A Nightmare On Elm Street Screen 7 articles

A Nightmare On Elm Street

1984

A Nightmare On Elm Street Poster
  • Guess you had to be there at the time. Maybe Freddy Krueger becomes more interesting when he starts cracking wise in later installments, but he doesn't remotely frighten or unnerve me here, and the whole is-it-a-dream? business is very clumsily telegraphed throughout. Shock ending makes zero sense. Only intriguing element is Heather Langenkamp, who isn't much of a thespian but startles in this context merely by looking and acting so utterly ordinary.

  • ...Nightmare's skill wasn't that it invented such associations—which had already been thoroughly mined by its '70s predecessors—but that it refined them in uniquely disturbing ways, drenching itself in an atmosphere of unreality positioned somewhere between waking and slumbering states. It's an ambiance aided by Craven's deft editing, Charles Bernstein's hauntingly jarring score and musical cues, and the film's unforgettable children's rhyme.

  • What’s so clever about Craven’s variation on teen-horror is what now seems so obvious about it: A Nightmare on Elm Street takes all of this fear of unmanageable desires and makes it explicitly, even bluntly Freudian.

  • More so than its heavy-handed commentary on the dark underbelly of the American suburbs, A Nightmare on Elm Street is more interesting as a film about how cinema is a medium which preys on the emotions of its viewers.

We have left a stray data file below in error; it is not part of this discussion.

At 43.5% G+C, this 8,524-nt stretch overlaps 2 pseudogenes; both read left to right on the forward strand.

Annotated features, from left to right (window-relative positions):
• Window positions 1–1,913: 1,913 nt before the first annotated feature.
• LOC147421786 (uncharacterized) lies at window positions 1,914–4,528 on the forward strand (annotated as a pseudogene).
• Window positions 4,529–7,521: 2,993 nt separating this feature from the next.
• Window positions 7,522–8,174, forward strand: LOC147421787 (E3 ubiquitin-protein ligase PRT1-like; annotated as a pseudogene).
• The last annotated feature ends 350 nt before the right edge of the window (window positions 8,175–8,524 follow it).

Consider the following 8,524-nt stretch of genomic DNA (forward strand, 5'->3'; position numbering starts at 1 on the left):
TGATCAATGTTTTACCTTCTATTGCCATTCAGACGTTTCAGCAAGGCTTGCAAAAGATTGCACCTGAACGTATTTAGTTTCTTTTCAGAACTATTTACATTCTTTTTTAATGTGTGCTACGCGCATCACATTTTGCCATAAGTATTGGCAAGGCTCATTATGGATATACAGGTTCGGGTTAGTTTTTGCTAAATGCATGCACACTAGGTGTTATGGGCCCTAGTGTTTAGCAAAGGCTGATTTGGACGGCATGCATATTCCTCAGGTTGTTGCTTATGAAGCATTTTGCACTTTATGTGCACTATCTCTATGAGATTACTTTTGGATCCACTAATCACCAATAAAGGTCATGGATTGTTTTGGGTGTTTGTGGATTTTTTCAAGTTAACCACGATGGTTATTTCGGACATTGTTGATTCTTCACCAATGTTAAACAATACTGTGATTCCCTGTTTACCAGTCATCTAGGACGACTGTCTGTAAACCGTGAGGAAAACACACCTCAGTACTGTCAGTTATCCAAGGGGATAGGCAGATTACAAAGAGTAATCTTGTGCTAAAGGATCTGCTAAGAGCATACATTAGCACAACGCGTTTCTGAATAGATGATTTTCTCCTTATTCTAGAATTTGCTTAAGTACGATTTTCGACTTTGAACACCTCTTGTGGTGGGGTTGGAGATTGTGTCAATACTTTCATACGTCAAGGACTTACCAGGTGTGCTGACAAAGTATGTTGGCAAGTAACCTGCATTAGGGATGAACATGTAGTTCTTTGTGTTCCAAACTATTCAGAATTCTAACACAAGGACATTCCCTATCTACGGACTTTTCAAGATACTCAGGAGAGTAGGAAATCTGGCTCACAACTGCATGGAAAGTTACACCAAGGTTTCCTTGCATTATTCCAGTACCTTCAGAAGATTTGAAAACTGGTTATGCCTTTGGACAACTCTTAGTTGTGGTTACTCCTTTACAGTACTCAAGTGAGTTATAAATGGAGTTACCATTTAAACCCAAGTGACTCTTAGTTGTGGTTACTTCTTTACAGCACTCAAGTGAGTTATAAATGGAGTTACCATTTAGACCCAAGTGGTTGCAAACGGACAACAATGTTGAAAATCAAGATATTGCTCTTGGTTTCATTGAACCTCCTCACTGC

• The Sandman of Reagan’s dozy suburbia... Craven builds very scrupulously on Fuseli (or is it Redon?) and arrives at the bold image of the beautiful white suburban home with barred windows, a bottomless bathtub, and a damp subterranean labyrinth for a cellar. Elsewhere, there's Royal Wedding for Wyss’ slaughter, The Exorcist for Langenkamp’s test, and Vampyr for the ultimate awakening.

  • The most disturbing and, in its way, beautiful aspect of Craven's film, what really elevates his film, is the way he depicts the "tracing" of trauma (situated in the realm of the dream and of psychology) on the bodies of Freddy Krueger's victims, doubling trauma so that we can view it in new configurations.

  • There is something primally frightening about the idea of dreams coming to life, because they can almost be remnants of previous lives—and in this case, as the haunting of Freddy Krueger comes from the errors of the parents who burned him to death in a fit of vigilante justice, fear itself becomes hereditary. Craven thereby taps into the essence of great horror, conceiving a tale that allowed him, and us, to explore the disturbing hidden depths of our humanity.

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